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How will Rajapaksa handle Killinochchi?

M. Mayilvaganam is Associate Fellow at Institute for Defence Studies and Analyses, New Delhi. Click here for detail profile.
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  • October 18, 2007

    Since the launch of its July 2006 military offensive on Maavilaru, the Mahinda Rajapaksa government has made remarkable advances in almost all aspects of establishing its control over the Eastern province. This is largely thanks to the military inputs provided by the Karuna faction as well as technical, financial and military assistance provided by the international community. The ascendance of the security forces has indeed given much confidence to the Sri Lankan government in militarily engaging the Liberation Tigers of Tamil Eelam (LTTE). According to Defence Secretary Gotabhaya Rajapakse, the government “is determined to liberate the remainder of the un-cleared areas in the (rebel controlled) Wanni (region) from the clutches of the LTTE, the same way it liberated the East.”

    Military success in the East has buoyed up the Rajapaksa Government, which has had to take considerable flak on human rights violations during these operations. The seeming helplessness of the LTTE in the face of the Sri Lankan military’s advance has greatly contributed to the government’s confidence as well as the determination to take the Tigers head on in the North as well. Moreover, victory in the East has meant that the Sri Lankan security forces have been placed in a position of relative strength, with the confidence to take on the Tigers. In fact, the security forces have made considerable improvements in organisation, maintenance and operations, as well as in the quality and quantity of weapons used during the last few years. Given all this, the Rajapaksa government is hoping to dislodge the Tigers from the North completely in three years time, and has relegated the political process to the back burner. The lack of a strong opposition, discord within the LTTE and immense support from the Sinhala segment of the population are added incentives for the adoption of such a militarist approach.

    But it is one thing to gain control of the East and another to repeat this in the North. A combination of Karuna’s input and the lack of a good local LTTE commander helped the Sri Lankan military in the East. Retaking the north—Wanni—is likely to prove to be a more challenging task. There are two notable sources of risk in attempting this. The first is with respect to Wanni’s terrain and the psyche of the LTTE. Wanni – in particular Killinochchi and Mullaitivu – is well-fortified and heavily mined. It is the LTTE’s stronghold and the Sri Lankan forces are bound to face strong, committed and trained Tigers in this area. It appears that the LTTE is already regrouping its forces, including the deadly black Tigers who are capable of inflicting heavy casualties. Moreover, the imminent arrival of the monsoon will be a boon to the Tiger’s guerrilla offensive while at the same time it would hinder the Sri Lankan military advance. Moreover, the Sri Lankan forces lack effective local intelligence and support base in the Wanni region. All these mean that the Sri Lankan military may not be able to inflict a total defeat on the LTTE.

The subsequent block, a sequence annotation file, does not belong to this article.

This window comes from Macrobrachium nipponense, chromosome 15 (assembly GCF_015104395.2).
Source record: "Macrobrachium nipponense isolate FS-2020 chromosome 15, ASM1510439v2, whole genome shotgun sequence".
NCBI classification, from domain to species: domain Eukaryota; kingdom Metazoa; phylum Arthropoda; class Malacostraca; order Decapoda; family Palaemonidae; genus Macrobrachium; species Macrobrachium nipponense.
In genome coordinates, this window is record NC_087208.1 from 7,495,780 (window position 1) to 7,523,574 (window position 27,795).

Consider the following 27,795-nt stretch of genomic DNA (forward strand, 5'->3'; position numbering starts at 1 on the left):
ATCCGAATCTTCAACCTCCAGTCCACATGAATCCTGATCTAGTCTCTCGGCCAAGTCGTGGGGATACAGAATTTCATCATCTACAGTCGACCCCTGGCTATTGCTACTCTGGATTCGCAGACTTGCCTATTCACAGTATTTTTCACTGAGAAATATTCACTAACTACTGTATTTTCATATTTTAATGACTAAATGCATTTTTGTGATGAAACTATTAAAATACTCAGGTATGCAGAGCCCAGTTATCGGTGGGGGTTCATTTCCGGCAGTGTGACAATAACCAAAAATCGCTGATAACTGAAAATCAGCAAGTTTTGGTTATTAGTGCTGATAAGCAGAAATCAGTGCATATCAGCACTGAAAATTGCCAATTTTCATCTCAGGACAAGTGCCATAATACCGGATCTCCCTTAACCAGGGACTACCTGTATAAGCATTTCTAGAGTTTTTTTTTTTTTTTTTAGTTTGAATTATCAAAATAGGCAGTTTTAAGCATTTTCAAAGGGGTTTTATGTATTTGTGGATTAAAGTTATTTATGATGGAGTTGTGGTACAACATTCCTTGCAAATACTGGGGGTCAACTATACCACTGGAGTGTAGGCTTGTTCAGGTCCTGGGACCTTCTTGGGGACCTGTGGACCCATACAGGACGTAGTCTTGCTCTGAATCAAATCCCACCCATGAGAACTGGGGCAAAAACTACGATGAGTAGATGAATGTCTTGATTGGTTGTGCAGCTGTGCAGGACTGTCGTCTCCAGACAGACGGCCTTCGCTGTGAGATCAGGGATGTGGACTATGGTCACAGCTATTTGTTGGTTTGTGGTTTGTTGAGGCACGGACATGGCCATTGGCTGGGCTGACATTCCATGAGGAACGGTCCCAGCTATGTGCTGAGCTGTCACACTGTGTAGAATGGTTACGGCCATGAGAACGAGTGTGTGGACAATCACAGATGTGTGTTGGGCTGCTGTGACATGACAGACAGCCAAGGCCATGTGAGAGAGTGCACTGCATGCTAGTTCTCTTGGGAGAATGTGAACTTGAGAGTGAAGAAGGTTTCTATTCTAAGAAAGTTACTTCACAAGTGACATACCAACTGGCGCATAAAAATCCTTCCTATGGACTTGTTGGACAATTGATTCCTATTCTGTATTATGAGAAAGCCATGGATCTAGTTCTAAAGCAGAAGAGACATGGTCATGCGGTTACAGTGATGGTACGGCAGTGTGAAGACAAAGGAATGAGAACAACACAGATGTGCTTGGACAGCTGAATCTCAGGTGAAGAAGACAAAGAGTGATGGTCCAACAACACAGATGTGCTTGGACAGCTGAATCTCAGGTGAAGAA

The second risk in trying to militarily regain the North relates to its consequence not only for the government but also for the country as a whole. Wanni is a trigger point and any attack on this LTTE heartland is likely to lead to all out war. The Tigers are likely to respond with spirited attacks, including suicide bombings, against the security forces and the Sinhalese population. Further, the island’s economy, dependent as it is on tourism and international aid, would be adversely affected by such a conflict. It has been reported that revenues from tourism have already come down by 20 per cent in mid-2007. There are also likely to be repercussions on the domestic political as well as international fronts. Though the current domestic political situation in Sri Lanka is stable to an extent, the adverse economic impact of a full-fledged war could provide a boost to the United National Party, the break-away group of the Sri Lanka Freedom Party led by Mangala Samaraweera and the Janata Vimukti Peramuna, and help them mobilise people against the government. Similarly, the government’s evident lack of concern for human rights is likely to complicate diplomacy and the mobilisation of the international community on its side. The international community is already upset with the Rajapaksa government, as is evident from recent attempts by Senator Patrick Leahy to cut aid to Sri Lanka and the idea floated by the UN Human Rights Commission and the US-based Human Rights Watch to set up a UN human rights monitoring mission in Sri Lanka. And most notably, the spill over effect of a war, on India and in particular on Tamil Nadu, especially given the expected refugee influx is likely to invite Indian displeasure as well.

    The present approach of the Rajapaksa government with its emphasis on militarily crushing the LTTE has put the idea of resuming negotiations on the backburner. The very idea of initiating operations in Wanni makes the idea of negotiations a non-starter. While it is true that violence and terrorism require a military response, simply depleting the LTTE’s strength would not bring peace to the island and would not form a prerequisite for a political solution. What is also necessary is a fair power sharing agreement that would to begin with bring at least moderate Tamils on board.